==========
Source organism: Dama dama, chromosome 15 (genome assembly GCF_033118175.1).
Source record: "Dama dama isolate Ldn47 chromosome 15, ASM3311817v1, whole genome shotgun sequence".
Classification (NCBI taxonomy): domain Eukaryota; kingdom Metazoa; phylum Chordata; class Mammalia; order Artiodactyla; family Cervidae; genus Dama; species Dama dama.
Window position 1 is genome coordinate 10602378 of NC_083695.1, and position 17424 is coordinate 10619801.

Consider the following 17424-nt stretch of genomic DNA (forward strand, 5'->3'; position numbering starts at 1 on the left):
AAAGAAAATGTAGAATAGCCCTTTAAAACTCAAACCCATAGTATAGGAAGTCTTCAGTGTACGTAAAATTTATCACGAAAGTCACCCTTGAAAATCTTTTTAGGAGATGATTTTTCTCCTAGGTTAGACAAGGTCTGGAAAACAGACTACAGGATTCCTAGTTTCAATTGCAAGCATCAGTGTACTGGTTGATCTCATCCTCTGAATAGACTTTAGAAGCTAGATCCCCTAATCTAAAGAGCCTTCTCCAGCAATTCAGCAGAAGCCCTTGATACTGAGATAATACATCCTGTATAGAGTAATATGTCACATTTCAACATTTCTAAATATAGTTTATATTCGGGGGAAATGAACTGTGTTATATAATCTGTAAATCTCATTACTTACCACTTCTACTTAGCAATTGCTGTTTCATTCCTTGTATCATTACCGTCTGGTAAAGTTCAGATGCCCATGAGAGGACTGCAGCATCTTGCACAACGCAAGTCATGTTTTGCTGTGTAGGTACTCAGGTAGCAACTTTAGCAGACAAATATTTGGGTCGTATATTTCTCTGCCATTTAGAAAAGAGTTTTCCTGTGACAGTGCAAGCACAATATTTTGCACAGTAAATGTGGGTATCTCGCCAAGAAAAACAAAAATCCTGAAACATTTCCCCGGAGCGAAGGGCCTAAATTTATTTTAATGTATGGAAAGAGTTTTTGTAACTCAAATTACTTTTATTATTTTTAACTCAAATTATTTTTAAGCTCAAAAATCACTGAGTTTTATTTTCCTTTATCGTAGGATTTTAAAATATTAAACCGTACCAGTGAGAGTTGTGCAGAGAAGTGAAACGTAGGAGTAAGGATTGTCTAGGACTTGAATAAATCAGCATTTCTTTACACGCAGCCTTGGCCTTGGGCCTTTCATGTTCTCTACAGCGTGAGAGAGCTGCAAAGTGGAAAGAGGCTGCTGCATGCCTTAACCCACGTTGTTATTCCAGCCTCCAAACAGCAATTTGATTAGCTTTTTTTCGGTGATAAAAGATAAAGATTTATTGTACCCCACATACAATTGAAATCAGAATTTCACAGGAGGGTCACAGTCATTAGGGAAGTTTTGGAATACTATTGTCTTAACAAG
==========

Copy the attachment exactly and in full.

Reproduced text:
Source organism: Dama dama, chromosome 15 (genome assembly GCF_033118175.1).
Source record: "Dama dama isolate Ldn47 chromosome 15, ASM3311817v1, whole genome shotgun sequence".
Classification (NCBI taxonomy): domain Eukaryota; kingdom Metazoa; phylum Chordata; class Mammalia; order Artiodactyla; family Cervidae; genus Dama; species Dama dama.
Window position 1 is genome coordinate 10602378 of NC_083695.1, and position 17424 is coordinate 10619801.

Consider the following 17424-nt stretch of genomic DNA (forward strand, 5'->3'; position numbering starts at 1 on the left):
AAAGAAAATGTAGAATAGCCCTTTAAAACTCAAACCCATAGTATAGGAAGTCTTCAGTGTACGTAAAATTTATCACGAAAGTCACCCTTGAAAATCTTTTTAGGAGATGATTTTTCTCCTAGGTTAGACAAGGTCTGGAAAACAGACTACAGGATTCCTAGTTTCAATTGCAAGCATCAGTGTACTGGTTGATCTCATCCTCTGAATAGACTTTAGAAGCTAGATCCCCTAATCTAAAGAGCCTTCTCCAGCAATTCAGCAGAAGCCCTTGATACTGAGATAATACATCCTGTATAGAGTAATATGTCACATTTCAACATTTCTAAATATAGTTTATATTCGGGGGAAATGAACTGTGTTATATAATCTGTAAATCTCATTACTTACCACTTCTACTTAGCAATTGCTGTTTCATTCCTTGTATCATTACCGTCTGGTAAAGTTCAGATGCCCATGAGAGGACTGCAGCATCTTGCACAACGCAAGTCATGTTTTGCTGTGTAGGTACTCAGGTAGCAACTTTAGCAGACAAATATTTGGGTCGTATATTTCTCTGCCATTTAGAAAAGAGTTTTCCTGTGACAGTGCAAGCACAATATTTTGCACAGTAAATGTGGGTATCTCGCCAAGAAAAACAAAAATCCTGAAACATTTCCCCGGAGCGAAGGGCCTAAATTTATTTTAATGTATGGAAAGAGTTTTTGTAACTCAAATTACTTTTATTATTTTTAACTCAAATTATTTTTAAGCTCAAAAATCACTGAGTTTTATTTTCCTTTATCGTAGGATTTTAAAATATTAAACCGTACCAGTGAGAGTTGTGCAGAGAAGTGAAACGTAGGAGTAAGGATTGTCTAGGACTTGAATAAATCAGCATTTCTTTACACGCAGCCTTGGCCTTGGGCCTTTCATGTTCTCTACAGCGTGAGAGAGCTGCAAAGTGGAAAGAGGCTGCTGCATGCCTTAACCCACGTTGTTATTCCAGCCTCCAAACAGCAATTTGATTAGCTTTTTTTCGGTGATAAAAGATAAAGATTTATTGTACCCCACATACAATTGAAATCAGAATTTCACAGGAGGGTCACAGTCATTAGGGAAGTTTTGGAATACTATTGTCTTAACAAG